"Sometimes it’s a reward, and other times it’s something they have to do something for," she says. "You do that once, then the next time they will start looking for the balls because they think they’re going to get a treat."
• Create special themes for use throughout the year. Newlon has used "star power" as a theme. One project might be a "star search," in which she searches for home care employees who have provided exceptional care. Their reward, naturally, is a star.
Also, she has posted a large star on the staff bulletin board and placed copies of client thank-you notes on it. A third trick is to give a wand with a star on the end to an employee who will be in charge of crowd control at a staff meeting.
• Make a figurative alphabet soup. "Also, I use alphabet soup, the ABC’s of home health," Newlon says. Education managers could boost staff morale at an inservice by putting up a giant tablet and asking each aide to describe the agency, using the alphabet. For example, next to the letter A, someone could write "always on time." The letter B could mean "better than the competition."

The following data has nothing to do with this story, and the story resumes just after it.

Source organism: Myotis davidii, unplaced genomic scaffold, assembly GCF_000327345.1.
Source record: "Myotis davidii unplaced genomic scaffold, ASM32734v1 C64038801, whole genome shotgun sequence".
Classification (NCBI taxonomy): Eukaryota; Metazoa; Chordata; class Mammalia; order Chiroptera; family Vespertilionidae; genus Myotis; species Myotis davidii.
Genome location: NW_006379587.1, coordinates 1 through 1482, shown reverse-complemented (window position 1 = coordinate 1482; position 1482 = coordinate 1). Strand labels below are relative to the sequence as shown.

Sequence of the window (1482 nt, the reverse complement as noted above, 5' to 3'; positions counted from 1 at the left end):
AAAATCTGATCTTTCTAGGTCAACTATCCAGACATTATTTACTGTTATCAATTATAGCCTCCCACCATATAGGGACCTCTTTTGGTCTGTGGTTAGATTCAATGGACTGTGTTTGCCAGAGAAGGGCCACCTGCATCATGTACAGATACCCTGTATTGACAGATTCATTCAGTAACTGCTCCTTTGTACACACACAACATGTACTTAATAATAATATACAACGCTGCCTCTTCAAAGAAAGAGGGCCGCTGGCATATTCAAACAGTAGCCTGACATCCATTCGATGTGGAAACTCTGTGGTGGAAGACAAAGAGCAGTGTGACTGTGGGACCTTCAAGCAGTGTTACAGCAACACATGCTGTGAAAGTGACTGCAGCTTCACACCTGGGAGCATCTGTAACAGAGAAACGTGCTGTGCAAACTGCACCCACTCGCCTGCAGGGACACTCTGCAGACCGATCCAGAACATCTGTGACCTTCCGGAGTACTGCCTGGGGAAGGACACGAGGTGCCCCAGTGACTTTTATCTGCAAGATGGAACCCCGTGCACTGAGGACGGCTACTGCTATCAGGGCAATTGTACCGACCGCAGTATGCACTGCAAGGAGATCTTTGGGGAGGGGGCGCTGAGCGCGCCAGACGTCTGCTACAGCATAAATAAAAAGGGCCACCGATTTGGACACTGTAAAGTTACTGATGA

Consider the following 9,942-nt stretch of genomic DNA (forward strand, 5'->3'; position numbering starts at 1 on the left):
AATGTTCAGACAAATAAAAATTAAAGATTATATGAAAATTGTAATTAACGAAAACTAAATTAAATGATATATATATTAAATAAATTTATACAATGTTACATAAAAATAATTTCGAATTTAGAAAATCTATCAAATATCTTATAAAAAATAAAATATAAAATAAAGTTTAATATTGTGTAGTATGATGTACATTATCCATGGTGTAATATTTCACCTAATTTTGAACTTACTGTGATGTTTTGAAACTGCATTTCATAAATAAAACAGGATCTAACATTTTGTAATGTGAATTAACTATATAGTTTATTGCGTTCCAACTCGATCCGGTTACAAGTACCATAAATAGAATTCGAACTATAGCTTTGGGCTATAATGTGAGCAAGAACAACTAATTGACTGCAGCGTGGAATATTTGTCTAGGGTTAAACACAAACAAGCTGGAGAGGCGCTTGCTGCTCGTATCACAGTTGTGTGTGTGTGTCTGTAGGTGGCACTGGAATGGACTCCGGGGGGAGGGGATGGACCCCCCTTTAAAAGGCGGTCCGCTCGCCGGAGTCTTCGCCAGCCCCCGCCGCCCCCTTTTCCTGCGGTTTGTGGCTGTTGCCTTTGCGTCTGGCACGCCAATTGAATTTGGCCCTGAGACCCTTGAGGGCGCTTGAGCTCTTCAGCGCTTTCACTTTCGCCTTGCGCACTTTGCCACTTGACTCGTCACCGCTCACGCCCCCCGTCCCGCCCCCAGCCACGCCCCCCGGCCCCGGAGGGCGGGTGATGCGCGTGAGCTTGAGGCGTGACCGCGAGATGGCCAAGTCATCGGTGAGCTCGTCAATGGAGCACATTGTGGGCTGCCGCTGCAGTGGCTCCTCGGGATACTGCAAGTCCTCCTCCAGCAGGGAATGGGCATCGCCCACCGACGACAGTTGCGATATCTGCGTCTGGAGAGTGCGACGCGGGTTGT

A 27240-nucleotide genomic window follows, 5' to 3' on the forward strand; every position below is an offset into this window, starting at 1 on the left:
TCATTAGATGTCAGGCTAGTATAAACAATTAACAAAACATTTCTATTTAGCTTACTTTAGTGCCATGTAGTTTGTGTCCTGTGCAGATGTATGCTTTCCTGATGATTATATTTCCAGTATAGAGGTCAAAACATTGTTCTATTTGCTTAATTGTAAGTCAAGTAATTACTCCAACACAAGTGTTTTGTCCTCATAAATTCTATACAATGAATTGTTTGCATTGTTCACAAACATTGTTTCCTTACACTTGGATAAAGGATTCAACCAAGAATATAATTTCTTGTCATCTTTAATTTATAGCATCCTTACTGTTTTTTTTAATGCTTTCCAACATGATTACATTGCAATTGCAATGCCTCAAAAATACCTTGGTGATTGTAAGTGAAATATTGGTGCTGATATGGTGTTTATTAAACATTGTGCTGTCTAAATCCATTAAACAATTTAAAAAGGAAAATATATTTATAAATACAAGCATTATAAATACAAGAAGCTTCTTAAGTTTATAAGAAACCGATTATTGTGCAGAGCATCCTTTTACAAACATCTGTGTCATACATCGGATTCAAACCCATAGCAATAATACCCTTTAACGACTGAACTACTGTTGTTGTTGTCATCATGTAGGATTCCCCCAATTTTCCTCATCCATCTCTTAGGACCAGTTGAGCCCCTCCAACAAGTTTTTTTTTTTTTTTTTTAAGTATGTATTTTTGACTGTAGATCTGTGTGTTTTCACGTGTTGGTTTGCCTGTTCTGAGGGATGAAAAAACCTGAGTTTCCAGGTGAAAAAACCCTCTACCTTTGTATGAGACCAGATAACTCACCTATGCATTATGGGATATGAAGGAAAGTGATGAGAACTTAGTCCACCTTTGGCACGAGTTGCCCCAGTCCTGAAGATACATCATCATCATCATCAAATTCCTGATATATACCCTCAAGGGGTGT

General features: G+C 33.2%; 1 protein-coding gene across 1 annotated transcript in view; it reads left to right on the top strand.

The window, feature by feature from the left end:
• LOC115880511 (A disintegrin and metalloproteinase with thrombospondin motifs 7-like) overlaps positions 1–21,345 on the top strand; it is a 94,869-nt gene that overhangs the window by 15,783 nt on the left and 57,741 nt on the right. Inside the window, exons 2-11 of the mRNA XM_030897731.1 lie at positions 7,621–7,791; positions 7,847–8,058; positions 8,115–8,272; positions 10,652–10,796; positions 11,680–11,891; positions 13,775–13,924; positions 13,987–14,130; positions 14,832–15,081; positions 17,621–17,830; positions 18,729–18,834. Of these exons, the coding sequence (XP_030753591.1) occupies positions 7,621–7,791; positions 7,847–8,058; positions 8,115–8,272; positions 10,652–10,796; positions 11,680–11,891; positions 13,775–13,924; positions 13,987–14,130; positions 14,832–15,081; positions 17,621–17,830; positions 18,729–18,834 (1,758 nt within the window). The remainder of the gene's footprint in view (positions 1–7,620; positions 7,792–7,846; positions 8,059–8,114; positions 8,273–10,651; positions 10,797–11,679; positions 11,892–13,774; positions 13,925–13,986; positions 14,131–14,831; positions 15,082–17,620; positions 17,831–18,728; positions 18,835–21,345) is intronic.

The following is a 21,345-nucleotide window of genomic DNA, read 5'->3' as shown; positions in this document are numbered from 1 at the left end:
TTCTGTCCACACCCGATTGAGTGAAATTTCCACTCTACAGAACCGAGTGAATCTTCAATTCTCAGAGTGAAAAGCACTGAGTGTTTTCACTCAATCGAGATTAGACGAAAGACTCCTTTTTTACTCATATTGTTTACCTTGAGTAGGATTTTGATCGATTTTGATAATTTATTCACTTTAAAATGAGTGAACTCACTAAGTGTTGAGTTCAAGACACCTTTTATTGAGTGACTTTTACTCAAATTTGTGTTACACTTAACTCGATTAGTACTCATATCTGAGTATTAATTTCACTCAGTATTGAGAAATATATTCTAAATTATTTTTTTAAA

The education manager would write the letter on the tablet before the inservice. The only rule would be that staff must write positive things only. If educators don’t want to take time during the inservice for this activity, they could simply explain it and then display the tablet for a week so staff could write comments when they have free moments, Newlon adds.
She also has taught aides about the acronyms home care agencies use. She calls this the "alphabet soup of home care." She asks aides to write out what each abbreviation means on a big board. The aides who know the most abbreviations win a gift-wrapped Alphabits cereal box or can of alphabet soup. Abbreviations might include BBA for Balanced Budget Act, IPS for interim payment system, or NAHC for the National Association of Home Care.